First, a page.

Pornography: Sex or Subordination?
In the late Seventies, America became shocked and outraged by the rape, mutilation, and murder of over a dozen young, beautiful girls. The man who committed these murders, Ted Bundy, was later apprehended and executed. During his detention in various penitentiaries, he was mentally probed and prodded by psychologist and psychoanalysts hoping to discover the root of his violent actions and sexual frustrations. Many theories arose in attempts to explain the motivational factors behind his murderous escapades. However, the strongest and most feasible of these theories came not from the psychologists, but from the man himself, "as a teenager, my buddies and I would all sneak around and watch porn. As I grew older, I became more and more interested and involved in it, (pornography) became and obsession. I got so involved in it, I wanted to incorporate (porn) into my life, but I couldn't behave like that and maintain the success I had worked so hard for. I generated an alter-ego to fulfill by fantasies under-cover. Pornography was a means of unlocking the evil I had buried inside myself" (Leidholdt 47). Is it possible that pornography is acting as the key to unlocking the evil in more unstable minds?
According to Edward Donnerstein, a leading researcher in the pornography field, "the relationship between sexually violent images in the media and subsequent aggression and . . . callous attitudes towards women is mush stronger statistically than the relationship between smoking and cancer" (Itzin 22). After considering the increase in rape and molestation, sexual harassment, and other sex crimes over the last few decades, and also the corresponding increase of business in the pornography industry, the link between violence and pornography needs considerable study and examination. Once the evidence you will encounter in this paper is evaluated and quantified, it will be hard not to come away with the realization that habitual use of pornographic material promotes unrealistic and unattainable desires in men that can lead to violent behavior toward women.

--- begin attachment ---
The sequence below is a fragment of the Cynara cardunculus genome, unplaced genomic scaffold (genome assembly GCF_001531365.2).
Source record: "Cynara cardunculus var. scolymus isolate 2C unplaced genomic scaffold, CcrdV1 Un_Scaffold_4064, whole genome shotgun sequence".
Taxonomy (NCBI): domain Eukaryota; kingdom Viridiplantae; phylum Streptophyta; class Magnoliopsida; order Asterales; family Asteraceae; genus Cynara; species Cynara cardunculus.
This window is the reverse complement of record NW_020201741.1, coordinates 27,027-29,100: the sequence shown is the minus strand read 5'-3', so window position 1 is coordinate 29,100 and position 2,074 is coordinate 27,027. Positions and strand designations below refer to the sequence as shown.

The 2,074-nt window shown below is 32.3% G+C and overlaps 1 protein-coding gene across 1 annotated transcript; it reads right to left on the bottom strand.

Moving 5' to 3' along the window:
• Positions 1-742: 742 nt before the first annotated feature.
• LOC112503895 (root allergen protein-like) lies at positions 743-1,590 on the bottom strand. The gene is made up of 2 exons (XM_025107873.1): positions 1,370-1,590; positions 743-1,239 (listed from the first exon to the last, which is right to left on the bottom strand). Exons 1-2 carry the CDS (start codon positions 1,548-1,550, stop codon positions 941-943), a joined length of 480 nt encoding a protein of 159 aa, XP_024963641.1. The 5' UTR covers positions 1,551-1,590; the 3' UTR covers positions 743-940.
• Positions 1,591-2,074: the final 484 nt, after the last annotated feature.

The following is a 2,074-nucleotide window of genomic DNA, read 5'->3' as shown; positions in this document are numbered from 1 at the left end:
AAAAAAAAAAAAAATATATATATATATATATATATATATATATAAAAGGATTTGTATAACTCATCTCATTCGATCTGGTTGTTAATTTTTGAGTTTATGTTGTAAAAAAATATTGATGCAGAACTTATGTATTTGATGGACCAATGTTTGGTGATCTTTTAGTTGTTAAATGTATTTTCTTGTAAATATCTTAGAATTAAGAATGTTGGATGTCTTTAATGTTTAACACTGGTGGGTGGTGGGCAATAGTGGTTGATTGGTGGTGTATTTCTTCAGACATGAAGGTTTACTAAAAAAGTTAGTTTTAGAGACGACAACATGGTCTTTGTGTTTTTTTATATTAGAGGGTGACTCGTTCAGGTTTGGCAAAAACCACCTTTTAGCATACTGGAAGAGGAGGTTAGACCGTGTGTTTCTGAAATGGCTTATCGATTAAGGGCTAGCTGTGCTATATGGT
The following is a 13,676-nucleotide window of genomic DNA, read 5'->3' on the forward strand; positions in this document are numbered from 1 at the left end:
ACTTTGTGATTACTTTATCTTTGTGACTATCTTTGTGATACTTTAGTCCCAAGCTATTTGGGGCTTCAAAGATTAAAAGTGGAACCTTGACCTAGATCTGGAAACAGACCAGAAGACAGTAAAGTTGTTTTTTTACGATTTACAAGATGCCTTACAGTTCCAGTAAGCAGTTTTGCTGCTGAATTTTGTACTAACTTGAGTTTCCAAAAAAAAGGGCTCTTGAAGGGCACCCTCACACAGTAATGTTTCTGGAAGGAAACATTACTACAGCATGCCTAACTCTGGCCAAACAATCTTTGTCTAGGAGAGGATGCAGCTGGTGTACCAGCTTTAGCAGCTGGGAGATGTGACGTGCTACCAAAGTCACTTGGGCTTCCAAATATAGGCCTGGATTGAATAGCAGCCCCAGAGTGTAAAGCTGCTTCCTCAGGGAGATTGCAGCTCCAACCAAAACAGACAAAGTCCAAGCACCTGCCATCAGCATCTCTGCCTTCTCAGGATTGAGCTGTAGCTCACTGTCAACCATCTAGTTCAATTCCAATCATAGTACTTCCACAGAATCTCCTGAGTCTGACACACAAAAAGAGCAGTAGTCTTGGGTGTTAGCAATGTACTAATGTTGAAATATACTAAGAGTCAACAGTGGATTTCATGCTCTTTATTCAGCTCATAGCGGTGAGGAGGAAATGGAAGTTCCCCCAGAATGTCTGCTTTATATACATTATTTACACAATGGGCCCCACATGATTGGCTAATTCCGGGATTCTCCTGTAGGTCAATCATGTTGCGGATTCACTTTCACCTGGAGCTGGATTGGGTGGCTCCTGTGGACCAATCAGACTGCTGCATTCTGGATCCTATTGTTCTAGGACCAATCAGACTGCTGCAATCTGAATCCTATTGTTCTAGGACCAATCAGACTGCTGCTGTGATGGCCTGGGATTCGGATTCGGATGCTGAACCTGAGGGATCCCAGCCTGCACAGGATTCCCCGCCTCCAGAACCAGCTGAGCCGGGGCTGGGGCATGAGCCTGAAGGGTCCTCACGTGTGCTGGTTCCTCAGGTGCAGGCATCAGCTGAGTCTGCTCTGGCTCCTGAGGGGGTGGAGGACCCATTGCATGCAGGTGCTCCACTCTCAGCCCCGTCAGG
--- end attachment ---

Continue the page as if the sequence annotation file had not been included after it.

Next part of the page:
In order to properly discuss pornography, and be able to link it to violence, we must first come to a basic and agreeable understanding of what the word pornography means. The term pornography originates from two Greek words, porn, which means harlot, and graphein, which means to write (Webster's 286). My belief is that the describe, in literature, the sexual escapades of women of pornography has grown to include any and all obscene literature and pictures. At the present date, the term is basically a blanket which covers all types of material such as explicit literature, photography, films, and video tapes with varying degrees of sexual content.
Now that pornography has been defined in a fashion mirroring its content, it is now possible to touch upon the more complex ways a community, as a society, views or defines it. Some have said it is impossible for a group of individuals to form a concrete opinion as to what pornography means. A U.S. Supreme Court judge is quoted as saying, "I can't define pornography, but I know it when I see it" (Itzin 20). This statement can be heard at community meetings in every state, city, and county across the nation. Community standards are hazy due to the fact that when asked what pornography is to them, most individuals cannot express or explain in words what pornography is, therefore creating confusion among themselves.
Communities are left somewhat helpless in this matter since the federal courts passed legislation to keep pornography available to adults. The courts assess that to ban or censor the material would be infringing on the public's First Amendment Right (Carol 28). Maureen O'Brien quotes critics of a congressionally terminated bill, the pornography Victim's Compensation Act, as saying "That if it had passed, it would have had severely chilling effects on the First Amendment,...
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